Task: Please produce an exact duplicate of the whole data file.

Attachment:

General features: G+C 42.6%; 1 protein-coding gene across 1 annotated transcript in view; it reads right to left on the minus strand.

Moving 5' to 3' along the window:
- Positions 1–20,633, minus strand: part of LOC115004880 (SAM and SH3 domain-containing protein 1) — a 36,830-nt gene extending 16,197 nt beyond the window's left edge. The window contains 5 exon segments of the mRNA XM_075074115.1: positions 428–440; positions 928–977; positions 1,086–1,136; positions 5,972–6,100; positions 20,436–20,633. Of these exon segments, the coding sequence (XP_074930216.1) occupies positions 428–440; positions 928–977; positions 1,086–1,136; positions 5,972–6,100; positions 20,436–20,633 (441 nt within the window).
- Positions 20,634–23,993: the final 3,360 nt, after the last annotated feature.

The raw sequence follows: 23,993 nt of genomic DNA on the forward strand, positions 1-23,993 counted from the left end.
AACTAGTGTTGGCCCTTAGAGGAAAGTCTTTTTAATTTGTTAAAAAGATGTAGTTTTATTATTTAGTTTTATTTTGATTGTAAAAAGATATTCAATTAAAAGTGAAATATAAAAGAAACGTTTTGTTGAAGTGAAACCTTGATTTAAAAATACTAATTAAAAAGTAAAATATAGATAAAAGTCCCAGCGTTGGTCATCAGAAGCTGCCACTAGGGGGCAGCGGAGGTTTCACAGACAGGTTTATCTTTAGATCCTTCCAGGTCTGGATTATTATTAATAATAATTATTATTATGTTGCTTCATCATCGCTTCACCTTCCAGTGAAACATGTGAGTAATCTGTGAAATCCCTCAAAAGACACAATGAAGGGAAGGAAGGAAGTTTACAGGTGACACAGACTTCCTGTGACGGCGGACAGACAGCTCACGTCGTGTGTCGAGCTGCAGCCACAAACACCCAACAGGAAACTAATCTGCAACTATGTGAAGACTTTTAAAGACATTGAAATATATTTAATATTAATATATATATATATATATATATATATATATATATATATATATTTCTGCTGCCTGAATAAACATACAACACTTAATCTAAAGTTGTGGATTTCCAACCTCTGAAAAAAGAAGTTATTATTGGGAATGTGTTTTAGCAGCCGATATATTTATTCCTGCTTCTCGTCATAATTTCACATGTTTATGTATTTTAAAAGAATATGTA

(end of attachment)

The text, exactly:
General features: G+C 42.6%; 1 protein-coding gene across 1 annotated transcript in view; it reads right to left on the minus strand.

Moving 5' to 3' along the window:
- Positions 1–20,633, minus strand: part of LOC115004880 (SAM and SH3 domain-containing protein 1) — a 36,830-nt gene extending 16,197 nt beyond the window's left edge. The window contains 5 exon segments of the mRNA XM_075074115.1: positions 428–440; positions 928–977; positions 1,086–1,136; positions 5,972–6,100; positions 20,436–20,633. Of these exon segments, the coding sequence (XP_074930216.1) occupies positions 428–440; positions 928–977; positions 1,086–1,136; positions 5,972–6,100; positions 20,436–20,633 (441 nt within the window).
- Positions 20,634–23,993: the final 3,360 nt, after the last annotated feature.

The raw sequence follows: 23,993 nt of genomic DNA on the forward strand, positions 1-23,993 counted from the left end.
AACTAGTGTTGGCCCTTAGAGGAAAGTCTTTTTAATTTGTTAAAAAGATGTAGTTTTATTATTTAGTTTTATTTTGATTGTAAAAAGATATTCAATTAAAAGTGAAATATAAAAGAAACGTTTTGTTGAAGTGAAACCTTGATTTAAAAATACTAATTAAAAAGTAAAATATAGATAAAAGTCCCAGCGTTGGTCATCAGAAGCTGCCACTAGGGGGCAGCGGAGGTTTCACAGACAGGTTTATCTTTAGATCCTTCCAGGTCTGGATTATTATTAATAATAATTATTATTATGTTGCTTCATCATCGCTTCACCTTCCAGTGAAACATGTGAGTAATCTGTGAAATCCCTCAAAAGACACAATGAAGGGAAGGAAGGAAGTTTACAGGTGACACAGACTTCCTGTGACGGCGGACAGACAGCTCACGTCGTGTGTCGAGCTGCAGCCACAAACACCCAACAGGAAACTAATCTGCAACTATGTGAAGACTTTTAAAGACATTGAAATATATTTAATATTAATATATATATATATATATATATATATATATATATATATATATTTCTGCTGCCTGAATAAACATACAACACTTAATCTAAAGTTGTGGATTTCCAACCTCTGAAAAAAGAAGTTATTATTGGGAATGTGTTTTAGCAGCCGATATATTTATTCCTGCTTCTCGTCATAATTTCACATGTTTATGTATTTTAAAAGAATATGTA